[ Return to Main Page
] [ Return to Projects Index
] [Doc's Machine & TWB Store
] [ Contact Us
[ The Whiteboard Webcomic
Tuning Up and Tweaking a 1956 Sheldon EXL-56 Lathe
Back in 2008, I was in fairly desperate need of a lathe somewhat more capable than the 11" Logan I already had,
and heard through the local grapevine of a Sheldon up for sale. What little the rumor could tell me had two problems;
one, that the info was weeks, if not a couple of months old. At the time, up here, any machine tool in the roughly
home-shop size tended to sell virtually instantly, so I assumed the thing was probably already gone.
And two, the seller was asking a steep-even-for-up-here $3,500.
However, it was the first decent lathe that had come up for sale in quite a while, so I chased it down.
The above photo is how I first saw it. The previous owner had passed away, and the widow was getting
ready to move South. The big benefit, for me anyway, was that it was very well and completely tooled.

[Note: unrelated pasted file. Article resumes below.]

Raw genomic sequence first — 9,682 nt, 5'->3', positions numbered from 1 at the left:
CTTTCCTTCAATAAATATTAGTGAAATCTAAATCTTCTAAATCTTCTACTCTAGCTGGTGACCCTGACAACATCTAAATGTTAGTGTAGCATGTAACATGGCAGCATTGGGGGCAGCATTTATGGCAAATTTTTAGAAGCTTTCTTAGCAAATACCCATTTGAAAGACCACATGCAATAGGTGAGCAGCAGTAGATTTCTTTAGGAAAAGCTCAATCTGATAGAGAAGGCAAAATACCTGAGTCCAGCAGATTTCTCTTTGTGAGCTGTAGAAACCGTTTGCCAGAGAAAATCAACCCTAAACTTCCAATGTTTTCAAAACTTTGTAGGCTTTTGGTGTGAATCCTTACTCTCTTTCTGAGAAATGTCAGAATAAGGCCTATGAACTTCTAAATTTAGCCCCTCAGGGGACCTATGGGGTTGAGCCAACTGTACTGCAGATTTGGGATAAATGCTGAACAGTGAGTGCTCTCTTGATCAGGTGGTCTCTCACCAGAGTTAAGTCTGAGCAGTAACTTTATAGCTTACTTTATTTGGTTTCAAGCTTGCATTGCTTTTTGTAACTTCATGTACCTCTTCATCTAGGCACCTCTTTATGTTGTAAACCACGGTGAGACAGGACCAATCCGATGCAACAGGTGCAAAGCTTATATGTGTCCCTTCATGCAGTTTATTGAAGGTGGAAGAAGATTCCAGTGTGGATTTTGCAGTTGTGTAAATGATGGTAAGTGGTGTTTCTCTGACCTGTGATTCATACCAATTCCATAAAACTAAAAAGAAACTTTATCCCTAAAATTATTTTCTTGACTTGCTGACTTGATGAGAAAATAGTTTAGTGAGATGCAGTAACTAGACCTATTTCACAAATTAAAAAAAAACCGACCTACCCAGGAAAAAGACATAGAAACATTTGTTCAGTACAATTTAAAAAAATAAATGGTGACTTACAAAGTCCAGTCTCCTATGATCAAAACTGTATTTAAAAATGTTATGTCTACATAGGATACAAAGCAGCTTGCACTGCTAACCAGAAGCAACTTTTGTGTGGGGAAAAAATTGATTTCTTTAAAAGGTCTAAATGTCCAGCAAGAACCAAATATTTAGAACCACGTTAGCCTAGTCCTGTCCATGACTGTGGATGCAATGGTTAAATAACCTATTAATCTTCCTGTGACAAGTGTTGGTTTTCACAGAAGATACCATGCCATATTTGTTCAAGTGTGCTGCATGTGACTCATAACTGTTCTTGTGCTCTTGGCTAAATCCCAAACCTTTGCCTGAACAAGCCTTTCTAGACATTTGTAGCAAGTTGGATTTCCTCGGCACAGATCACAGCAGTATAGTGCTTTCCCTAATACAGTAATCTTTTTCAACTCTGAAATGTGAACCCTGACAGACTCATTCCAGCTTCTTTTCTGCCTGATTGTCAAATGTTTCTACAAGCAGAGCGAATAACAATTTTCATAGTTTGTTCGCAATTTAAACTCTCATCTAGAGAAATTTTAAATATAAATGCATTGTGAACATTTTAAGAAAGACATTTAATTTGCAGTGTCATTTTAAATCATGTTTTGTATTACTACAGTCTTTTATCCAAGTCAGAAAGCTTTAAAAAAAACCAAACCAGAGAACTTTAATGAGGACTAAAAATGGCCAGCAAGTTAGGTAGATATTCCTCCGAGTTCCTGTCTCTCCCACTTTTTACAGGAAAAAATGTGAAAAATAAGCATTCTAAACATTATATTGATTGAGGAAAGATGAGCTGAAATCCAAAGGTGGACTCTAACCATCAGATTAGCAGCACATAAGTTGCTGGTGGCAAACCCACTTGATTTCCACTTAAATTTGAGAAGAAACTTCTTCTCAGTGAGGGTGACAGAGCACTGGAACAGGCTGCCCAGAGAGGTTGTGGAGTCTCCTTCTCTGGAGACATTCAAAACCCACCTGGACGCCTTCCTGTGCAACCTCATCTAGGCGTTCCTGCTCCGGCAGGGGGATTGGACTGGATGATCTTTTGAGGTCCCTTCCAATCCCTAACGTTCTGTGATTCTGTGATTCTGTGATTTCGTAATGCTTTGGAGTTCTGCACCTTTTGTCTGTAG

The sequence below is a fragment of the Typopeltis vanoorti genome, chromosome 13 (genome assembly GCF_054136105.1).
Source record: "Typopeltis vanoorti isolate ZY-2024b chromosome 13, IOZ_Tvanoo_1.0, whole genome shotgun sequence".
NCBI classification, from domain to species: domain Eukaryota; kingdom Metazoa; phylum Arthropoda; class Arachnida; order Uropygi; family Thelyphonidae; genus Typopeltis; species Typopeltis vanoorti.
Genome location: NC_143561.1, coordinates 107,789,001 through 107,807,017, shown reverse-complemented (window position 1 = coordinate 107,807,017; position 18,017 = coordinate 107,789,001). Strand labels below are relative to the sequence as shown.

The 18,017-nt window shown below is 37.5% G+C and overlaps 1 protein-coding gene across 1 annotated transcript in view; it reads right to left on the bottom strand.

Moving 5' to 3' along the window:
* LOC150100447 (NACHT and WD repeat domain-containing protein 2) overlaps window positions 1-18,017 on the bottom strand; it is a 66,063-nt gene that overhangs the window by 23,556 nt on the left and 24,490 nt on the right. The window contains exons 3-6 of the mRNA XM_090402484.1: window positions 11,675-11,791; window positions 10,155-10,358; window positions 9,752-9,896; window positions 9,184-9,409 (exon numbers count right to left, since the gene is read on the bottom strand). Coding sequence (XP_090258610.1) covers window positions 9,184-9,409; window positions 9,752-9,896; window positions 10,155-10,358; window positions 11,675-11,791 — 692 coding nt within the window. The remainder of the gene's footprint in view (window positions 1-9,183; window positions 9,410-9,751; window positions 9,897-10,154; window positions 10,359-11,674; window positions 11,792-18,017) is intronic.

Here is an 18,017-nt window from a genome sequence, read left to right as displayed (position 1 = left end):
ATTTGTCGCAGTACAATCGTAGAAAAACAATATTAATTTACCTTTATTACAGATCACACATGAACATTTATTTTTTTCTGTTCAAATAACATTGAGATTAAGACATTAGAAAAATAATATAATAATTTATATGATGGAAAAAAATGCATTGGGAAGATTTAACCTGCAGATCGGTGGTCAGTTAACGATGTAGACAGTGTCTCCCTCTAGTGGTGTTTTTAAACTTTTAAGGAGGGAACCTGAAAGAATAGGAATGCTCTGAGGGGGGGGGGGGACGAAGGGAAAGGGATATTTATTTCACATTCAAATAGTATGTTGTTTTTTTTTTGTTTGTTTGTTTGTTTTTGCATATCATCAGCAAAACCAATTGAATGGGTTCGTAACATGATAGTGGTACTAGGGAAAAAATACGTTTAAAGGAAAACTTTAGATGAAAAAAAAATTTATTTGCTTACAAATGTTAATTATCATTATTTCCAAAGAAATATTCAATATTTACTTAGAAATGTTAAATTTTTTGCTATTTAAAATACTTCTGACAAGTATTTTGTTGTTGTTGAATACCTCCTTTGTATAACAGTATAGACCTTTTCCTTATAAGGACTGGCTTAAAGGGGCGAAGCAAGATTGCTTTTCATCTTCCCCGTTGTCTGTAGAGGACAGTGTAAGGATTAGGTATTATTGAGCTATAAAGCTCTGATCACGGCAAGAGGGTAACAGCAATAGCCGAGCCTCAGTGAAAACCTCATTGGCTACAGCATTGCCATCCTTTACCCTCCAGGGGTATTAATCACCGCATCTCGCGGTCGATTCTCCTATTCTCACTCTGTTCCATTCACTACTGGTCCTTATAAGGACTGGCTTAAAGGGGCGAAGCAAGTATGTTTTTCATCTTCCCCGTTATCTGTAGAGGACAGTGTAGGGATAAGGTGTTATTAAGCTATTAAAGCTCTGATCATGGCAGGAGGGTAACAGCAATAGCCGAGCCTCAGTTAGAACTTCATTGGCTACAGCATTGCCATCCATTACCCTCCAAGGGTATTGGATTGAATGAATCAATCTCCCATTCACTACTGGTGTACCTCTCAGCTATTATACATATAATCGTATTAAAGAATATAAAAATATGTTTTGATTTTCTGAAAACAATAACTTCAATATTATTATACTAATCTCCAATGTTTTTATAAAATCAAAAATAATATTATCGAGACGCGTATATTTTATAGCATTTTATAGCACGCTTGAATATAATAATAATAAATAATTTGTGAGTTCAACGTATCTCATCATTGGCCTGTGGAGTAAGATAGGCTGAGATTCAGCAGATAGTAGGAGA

3-jaw, 4-jaw, a handwheel collet closer and spindle insert, drill chuck, live and dead centers, a ton of
drill bits, square lathe bits, a set of indexible bits, a Phase II quick-change toolpost and eight or ten
toolblocks, even indicators, bore gauges, centerdrills, boring bars, you name it.
Plus it'd been fitted with a 3HP 3-phase motor and had a good quality ACTech VFD.
On the slightly negative side, it'd originally been a benchtop model, and the previous owner
had fabricated a steel stand with an aluminum drip tray. Then, at some later point, had
unceremonioulsy sawed off the legs and bolted a set of casters on, so he could roll
the machine around in the shop.
All told, I decided it was worth the cost, made payment arrangements, and hauled it home.
All text, photos and graphics
Copyright 1998- 2017, Doc's Machine & Airsmith Services. All Rights
Information contained in
these pages is for reference and entertainment
purposes only. Our methods are not always the best,
quickest, safest, or even the correct ones. It's up to you to know how
to use your own machines and tools.
Keep your fingers away from the spinny blades o' death and you should
be all right.